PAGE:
The site lets the public easily and quickly search through city reports by document title, description, agency, type of report and category. The portal features a mobile-friendly design and embedded PDFs, which allow users to view documents without manually saving to their computer.
So far, about 12,000 publications are currently online, the city said in its announcement, with 7,000 more submitted and others being added as they are issued.
Led by the Department of Records and Information Services and the Department of Information Technology and Telecommunications, the portal was built with the help of students from NYU Polytechnic School of Engineering.
Upcoming features include full-text search, relevancy scores, CSV export and APIs that will allow other applications to access the database.
Posted on Apr 06, 2015 at 8:21 AM0 comments
The National Oceanic and Atmospheric Administration is partnering with local fisherman in Massachusetts to develop a tech-based solution for saving cod populations. But first they have to find the fish.
The scientists plan to locate mating and spawning clusters, once favorite targets for fishermen, and cordon them off as a way of protecting the species and allowing it to repopulate. Using microphones on the sea floor and unmanned autonomous underwater vehicles, scientists are trying to get better information on the locations of spawning cod.
Local fishermen are contributing their knowledge about the “dynamics of fish populations and how patterns of distribution change in space and time,” said Bill Karp, director of science and research at NOAA’s Northeast Fisheries Science Center in Woods Hole, Mass. “That knowledge is extremely difficult for a scientist to obtain, so the opportunity to work with fishermen and learn from them is very advantageous.”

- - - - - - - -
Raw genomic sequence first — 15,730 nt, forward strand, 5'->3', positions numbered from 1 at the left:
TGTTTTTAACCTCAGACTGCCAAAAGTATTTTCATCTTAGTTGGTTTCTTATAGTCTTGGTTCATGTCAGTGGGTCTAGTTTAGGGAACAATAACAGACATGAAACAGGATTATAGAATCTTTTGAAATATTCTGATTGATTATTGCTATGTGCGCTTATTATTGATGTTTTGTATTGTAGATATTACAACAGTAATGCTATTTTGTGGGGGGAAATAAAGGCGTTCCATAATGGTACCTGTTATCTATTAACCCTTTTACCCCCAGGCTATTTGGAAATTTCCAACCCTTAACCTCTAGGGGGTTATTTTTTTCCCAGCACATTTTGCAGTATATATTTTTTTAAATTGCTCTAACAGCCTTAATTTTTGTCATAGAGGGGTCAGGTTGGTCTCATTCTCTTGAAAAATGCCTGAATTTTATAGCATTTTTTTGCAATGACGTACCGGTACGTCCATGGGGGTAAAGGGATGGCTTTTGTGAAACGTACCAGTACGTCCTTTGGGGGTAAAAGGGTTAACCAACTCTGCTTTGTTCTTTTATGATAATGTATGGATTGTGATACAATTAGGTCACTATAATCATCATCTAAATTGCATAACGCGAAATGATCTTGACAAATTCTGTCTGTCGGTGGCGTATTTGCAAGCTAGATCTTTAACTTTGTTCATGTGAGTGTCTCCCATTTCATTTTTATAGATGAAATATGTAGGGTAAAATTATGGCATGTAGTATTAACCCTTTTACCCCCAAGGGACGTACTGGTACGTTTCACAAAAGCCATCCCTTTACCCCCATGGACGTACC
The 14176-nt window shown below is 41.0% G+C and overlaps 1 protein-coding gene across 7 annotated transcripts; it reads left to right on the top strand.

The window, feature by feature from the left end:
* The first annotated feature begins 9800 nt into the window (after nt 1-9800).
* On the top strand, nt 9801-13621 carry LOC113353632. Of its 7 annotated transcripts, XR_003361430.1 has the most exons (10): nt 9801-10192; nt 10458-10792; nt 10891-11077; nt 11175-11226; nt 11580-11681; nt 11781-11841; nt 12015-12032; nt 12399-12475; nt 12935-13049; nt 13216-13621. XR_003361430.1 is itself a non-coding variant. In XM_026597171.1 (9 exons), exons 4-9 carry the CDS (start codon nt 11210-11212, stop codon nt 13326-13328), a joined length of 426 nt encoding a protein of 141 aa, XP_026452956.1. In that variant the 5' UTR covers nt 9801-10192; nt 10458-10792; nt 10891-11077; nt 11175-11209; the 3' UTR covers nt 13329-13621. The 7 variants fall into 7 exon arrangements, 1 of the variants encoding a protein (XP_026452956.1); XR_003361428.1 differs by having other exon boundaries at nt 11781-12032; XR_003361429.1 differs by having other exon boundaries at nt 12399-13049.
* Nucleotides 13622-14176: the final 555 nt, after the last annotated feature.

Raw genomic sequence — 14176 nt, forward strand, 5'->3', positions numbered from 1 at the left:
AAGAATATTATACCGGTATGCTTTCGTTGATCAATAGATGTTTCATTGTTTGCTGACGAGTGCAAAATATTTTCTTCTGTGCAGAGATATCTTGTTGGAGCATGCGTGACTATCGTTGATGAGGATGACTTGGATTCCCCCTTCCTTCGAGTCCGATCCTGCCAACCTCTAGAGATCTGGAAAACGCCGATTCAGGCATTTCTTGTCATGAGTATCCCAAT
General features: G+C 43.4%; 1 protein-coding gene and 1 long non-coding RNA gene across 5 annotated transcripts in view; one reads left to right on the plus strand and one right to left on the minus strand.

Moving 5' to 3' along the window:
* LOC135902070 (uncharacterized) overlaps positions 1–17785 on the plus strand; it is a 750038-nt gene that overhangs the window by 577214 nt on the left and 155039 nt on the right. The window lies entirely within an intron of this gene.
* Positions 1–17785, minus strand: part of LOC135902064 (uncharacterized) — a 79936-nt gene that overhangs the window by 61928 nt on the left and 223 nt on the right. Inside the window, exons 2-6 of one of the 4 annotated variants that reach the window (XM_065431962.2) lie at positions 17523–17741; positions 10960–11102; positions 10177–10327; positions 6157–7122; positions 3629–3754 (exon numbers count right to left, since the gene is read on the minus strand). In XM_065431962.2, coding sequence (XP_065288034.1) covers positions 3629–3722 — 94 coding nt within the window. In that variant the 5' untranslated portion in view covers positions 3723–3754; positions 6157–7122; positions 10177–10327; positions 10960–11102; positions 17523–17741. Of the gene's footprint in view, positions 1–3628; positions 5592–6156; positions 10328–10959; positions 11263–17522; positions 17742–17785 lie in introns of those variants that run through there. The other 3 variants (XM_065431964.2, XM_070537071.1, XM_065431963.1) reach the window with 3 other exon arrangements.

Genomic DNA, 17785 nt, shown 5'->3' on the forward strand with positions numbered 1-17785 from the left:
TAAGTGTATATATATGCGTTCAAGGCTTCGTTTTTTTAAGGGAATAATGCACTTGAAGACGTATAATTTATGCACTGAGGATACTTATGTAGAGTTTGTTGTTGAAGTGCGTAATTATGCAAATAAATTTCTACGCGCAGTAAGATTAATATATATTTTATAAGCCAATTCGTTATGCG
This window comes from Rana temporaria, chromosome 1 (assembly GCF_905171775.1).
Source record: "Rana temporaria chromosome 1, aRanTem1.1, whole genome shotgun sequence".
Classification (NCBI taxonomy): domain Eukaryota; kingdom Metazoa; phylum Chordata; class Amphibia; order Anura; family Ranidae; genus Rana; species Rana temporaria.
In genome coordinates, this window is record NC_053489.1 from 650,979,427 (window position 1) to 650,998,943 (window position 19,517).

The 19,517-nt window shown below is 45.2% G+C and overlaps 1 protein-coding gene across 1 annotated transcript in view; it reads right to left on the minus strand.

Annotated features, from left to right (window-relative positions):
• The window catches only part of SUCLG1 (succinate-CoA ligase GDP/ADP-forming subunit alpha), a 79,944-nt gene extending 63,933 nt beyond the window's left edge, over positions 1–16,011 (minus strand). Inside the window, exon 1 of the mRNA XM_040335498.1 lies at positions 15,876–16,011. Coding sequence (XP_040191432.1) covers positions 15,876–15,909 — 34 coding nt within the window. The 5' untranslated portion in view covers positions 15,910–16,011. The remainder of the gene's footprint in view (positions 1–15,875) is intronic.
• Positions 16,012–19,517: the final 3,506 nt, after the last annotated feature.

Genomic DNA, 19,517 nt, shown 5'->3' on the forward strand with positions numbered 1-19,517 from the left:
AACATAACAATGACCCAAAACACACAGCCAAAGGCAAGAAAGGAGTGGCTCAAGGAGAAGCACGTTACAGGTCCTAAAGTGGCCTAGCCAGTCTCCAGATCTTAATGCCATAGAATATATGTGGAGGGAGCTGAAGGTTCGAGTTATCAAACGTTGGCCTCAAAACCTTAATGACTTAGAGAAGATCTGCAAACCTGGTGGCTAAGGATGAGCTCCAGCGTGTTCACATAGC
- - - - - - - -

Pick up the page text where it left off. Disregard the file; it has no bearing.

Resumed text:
Using information gleaned from the microphones and unmanned underwater vehicles that transmit data each time they resurface, scientists hope to turn that information into verifiable, measurable ways to track and protect the cod.
Posted on Apr 03, 2015 at 8:21 AM0 comments
IBM has opened two labs where clients can evaluate and test software-defined networking (SDN), network function virtualization (NFV) and analytics-driven automation in near-real environments.
Tailored for large enterprise networking systems and telecommunications operators, the centers -- one in Dallas and the other in Nice, France, will let clients experiment with solutions that feature resilient, high-performing and continuously available networks. Clients can test technologies from IBM and partners Brocade, Cisco, Citrix, Juniper Networks, Riverbed and VMware.
The Network Innovation Centers will help clients support proof of concepts, validate technologies and demonstrate use cases. Key areas supported by the centers include:
- IBM supported networking solutions from leading network technology providers in legacy, cloud and hybrid IT environments.
- Integration of legacy and SDN-NFV based networking environments.
- Use of analytics for proactive network operations.
- Demonstration of networking functions on an open multivendor cloud environment.
- Validation of hybrid solutions through provisioning of network functions and users in the IBM SoftLayer Cloud.
- Demonstration of how enterprise workloads interact with the new carrier network technologies being deployed.
The centers' resources can be accessed on site or remotely, IBM said, and clients can bridge the capabilities of the two centers simultaneously to design solutions to meet the specific needs of the environments.
Posted on Apr 03, 2015 at 8:21 AM0 comments